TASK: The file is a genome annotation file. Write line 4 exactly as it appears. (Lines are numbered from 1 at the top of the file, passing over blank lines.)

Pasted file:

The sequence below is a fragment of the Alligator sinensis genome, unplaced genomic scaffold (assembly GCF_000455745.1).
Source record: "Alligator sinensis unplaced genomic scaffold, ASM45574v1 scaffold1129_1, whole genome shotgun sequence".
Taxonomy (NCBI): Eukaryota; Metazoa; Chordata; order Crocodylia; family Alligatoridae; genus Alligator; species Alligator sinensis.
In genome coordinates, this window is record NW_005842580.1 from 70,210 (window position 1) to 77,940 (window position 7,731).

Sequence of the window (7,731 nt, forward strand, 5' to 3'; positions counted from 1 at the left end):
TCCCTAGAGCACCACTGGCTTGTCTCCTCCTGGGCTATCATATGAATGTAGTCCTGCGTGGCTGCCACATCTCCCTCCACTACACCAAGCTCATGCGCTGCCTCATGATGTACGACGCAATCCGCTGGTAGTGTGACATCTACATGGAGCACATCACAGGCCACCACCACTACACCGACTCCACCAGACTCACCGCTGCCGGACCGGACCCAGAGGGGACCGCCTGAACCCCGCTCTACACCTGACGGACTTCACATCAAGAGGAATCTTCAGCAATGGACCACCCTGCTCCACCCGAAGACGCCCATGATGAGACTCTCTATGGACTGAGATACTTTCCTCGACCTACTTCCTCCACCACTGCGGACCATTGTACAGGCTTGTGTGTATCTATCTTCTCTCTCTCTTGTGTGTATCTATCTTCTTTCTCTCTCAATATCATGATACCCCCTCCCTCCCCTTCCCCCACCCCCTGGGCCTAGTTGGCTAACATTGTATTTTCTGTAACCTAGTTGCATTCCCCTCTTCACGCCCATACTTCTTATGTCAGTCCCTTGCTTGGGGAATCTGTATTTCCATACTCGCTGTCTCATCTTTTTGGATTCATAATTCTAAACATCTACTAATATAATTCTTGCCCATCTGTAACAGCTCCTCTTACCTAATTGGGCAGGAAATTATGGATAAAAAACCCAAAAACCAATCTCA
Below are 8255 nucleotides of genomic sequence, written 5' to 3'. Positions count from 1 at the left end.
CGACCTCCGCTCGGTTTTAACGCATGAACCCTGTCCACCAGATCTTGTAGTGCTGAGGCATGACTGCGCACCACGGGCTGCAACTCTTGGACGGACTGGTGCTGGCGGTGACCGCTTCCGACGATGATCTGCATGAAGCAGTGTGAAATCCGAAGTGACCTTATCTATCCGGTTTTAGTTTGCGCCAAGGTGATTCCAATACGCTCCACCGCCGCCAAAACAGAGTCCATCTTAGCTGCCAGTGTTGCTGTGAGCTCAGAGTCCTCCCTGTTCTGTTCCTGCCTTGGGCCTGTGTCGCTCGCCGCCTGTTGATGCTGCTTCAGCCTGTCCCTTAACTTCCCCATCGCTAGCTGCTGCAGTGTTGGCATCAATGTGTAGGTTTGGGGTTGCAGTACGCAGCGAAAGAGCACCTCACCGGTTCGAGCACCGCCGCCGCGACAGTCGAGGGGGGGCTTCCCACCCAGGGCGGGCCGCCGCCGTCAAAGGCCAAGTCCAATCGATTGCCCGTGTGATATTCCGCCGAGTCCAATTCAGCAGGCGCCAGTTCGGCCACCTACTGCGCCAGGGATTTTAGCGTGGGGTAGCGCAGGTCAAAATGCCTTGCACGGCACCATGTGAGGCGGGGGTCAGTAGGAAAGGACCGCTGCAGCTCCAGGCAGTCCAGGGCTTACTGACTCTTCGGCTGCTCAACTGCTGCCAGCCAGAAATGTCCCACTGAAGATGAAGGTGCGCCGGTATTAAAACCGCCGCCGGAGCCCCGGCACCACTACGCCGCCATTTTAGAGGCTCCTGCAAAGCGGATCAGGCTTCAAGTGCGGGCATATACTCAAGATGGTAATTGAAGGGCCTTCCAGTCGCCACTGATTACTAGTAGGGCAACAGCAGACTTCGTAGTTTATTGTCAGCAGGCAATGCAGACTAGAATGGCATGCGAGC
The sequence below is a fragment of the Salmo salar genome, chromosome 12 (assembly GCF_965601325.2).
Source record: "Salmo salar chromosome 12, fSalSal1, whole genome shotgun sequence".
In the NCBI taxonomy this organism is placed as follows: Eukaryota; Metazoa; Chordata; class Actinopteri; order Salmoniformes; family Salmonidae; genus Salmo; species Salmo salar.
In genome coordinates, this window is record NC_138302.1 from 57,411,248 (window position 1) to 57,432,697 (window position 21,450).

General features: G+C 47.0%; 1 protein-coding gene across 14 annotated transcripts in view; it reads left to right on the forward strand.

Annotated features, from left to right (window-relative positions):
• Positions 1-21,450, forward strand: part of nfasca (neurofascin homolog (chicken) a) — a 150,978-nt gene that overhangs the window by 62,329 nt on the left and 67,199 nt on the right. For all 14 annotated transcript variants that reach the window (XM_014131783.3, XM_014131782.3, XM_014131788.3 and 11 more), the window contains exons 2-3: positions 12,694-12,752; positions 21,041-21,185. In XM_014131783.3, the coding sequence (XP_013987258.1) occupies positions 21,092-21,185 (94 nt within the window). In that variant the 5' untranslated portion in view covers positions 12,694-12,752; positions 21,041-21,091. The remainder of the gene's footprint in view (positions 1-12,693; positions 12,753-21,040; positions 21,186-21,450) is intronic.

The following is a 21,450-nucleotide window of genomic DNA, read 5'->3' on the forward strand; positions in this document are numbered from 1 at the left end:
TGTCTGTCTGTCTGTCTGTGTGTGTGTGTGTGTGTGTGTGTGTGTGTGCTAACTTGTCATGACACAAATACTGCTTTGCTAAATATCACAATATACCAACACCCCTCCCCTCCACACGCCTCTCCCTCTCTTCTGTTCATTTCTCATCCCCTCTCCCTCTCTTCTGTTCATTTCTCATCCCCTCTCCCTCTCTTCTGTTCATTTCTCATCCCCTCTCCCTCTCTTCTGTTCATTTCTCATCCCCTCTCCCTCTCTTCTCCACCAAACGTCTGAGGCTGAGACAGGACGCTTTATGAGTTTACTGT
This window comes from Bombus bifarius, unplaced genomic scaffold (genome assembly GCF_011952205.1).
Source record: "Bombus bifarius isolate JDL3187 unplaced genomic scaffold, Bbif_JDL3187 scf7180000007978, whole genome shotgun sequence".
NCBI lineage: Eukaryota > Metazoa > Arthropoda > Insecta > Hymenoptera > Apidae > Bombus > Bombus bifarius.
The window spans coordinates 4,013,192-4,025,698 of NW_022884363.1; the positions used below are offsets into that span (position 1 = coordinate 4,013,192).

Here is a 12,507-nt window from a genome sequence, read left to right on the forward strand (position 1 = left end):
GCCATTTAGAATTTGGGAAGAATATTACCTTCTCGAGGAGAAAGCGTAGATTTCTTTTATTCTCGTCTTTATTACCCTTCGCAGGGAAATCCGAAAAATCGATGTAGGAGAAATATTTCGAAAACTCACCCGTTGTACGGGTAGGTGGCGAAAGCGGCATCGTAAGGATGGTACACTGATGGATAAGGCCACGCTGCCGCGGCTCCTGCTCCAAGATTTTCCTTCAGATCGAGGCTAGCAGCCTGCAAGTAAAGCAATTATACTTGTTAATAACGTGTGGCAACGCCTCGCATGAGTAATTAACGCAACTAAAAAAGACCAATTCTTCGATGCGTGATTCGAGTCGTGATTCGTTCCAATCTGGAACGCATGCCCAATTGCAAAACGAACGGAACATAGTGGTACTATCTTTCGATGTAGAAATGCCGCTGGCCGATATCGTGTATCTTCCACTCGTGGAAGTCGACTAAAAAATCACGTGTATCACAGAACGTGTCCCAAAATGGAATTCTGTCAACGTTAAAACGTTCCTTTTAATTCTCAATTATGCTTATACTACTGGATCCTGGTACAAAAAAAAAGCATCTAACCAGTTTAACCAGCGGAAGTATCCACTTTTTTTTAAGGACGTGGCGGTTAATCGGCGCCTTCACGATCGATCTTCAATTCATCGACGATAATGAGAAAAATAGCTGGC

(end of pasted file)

In genome coordinates, this window is record NW_005842580.1 from 70,210 (window position 1) to 77,940 (window position 7,731).